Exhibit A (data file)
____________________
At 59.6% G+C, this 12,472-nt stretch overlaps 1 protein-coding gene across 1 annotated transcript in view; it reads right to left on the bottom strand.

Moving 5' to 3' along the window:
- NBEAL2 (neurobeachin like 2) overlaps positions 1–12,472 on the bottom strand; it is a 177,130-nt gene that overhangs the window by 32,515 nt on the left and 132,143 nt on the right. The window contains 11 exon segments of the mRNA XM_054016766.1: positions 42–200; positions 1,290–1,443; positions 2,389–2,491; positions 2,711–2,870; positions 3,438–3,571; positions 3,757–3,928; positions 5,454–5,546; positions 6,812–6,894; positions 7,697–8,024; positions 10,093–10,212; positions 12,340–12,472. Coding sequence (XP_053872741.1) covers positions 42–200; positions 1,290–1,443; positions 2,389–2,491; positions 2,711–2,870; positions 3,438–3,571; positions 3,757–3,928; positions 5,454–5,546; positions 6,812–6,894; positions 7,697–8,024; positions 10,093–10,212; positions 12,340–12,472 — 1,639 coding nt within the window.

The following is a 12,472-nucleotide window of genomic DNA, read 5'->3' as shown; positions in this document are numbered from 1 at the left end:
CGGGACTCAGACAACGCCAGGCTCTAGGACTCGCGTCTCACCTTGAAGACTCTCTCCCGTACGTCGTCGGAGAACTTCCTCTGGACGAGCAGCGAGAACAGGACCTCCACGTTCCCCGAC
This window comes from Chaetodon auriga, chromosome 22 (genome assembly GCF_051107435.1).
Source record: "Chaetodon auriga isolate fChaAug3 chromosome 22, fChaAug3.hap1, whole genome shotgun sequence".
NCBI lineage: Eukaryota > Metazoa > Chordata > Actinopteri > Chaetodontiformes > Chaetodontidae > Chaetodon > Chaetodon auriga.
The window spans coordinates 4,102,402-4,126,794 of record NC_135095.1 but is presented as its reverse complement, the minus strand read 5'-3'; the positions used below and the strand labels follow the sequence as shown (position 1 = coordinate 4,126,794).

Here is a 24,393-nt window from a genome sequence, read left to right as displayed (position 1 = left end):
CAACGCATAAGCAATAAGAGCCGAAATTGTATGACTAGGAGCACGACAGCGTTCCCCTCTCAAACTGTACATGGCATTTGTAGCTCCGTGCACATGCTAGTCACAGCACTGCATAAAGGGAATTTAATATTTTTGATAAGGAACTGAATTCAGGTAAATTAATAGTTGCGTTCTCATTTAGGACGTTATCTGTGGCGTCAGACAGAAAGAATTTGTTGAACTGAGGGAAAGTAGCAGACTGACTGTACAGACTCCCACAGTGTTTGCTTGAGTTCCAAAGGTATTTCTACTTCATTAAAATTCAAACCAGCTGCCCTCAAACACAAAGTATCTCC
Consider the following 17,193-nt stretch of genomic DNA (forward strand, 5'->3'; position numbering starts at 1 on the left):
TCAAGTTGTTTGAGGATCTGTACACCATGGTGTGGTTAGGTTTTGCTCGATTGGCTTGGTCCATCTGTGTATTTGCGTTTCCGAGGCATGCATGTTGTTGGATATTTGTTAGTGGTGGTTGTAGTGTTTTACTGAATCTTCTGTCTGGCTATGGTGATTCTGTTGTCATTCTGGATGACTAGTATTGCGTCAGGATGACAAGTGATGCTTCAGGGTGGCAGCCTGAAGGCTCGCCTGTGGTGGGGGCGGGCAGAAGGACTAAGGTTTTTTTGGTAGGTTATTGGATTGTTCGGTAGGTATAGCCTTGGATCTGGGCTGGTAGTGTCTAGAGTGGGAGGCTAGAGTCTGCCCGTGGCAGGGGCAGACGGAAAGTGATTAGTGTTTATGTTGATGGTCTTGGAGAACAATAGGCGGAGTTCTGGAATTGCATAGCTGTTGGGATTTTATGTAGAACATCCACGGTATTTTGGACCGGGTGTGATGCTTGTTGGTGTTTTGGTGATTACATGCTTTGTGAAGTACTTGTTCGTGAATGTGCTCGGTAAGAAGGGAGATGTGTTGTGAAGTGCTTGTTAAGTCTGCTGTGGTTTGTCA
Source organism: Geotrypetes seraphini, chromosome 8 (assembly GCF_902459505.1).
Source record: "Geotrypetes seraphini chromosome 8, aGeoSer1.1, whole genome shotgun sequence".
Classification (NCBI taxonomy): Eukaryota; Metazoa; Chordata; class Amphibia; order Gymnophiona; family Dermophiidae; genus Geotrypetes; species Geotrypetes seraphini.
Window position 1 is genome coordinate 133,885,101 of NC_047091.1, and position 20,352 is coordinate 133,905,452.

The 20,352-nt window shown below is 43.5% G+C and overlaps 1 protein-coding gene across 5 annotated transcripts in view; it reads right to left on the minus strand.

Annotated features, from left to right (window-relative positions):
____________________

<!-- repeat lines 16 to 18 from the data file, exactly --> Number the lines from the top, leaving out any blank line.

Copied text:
Classification (NCBI taxonomy): Eukaryota; Metazoa; Chordata; class Amphibia; order Gymnophiona; family Dermophiidae; genus Geotrypetes; species Geotrypetes seraphini.
Window position 1 is genome coordinate 133,885,101 of NC_047091.1, and position 20,352 is coordinate 133,905,452.

The 20,352-nt window shown below is 43.5% G+C and overlaps 1 protein-coding gene across 5 annotated transcripts in view; it reads right to left on the minus strand.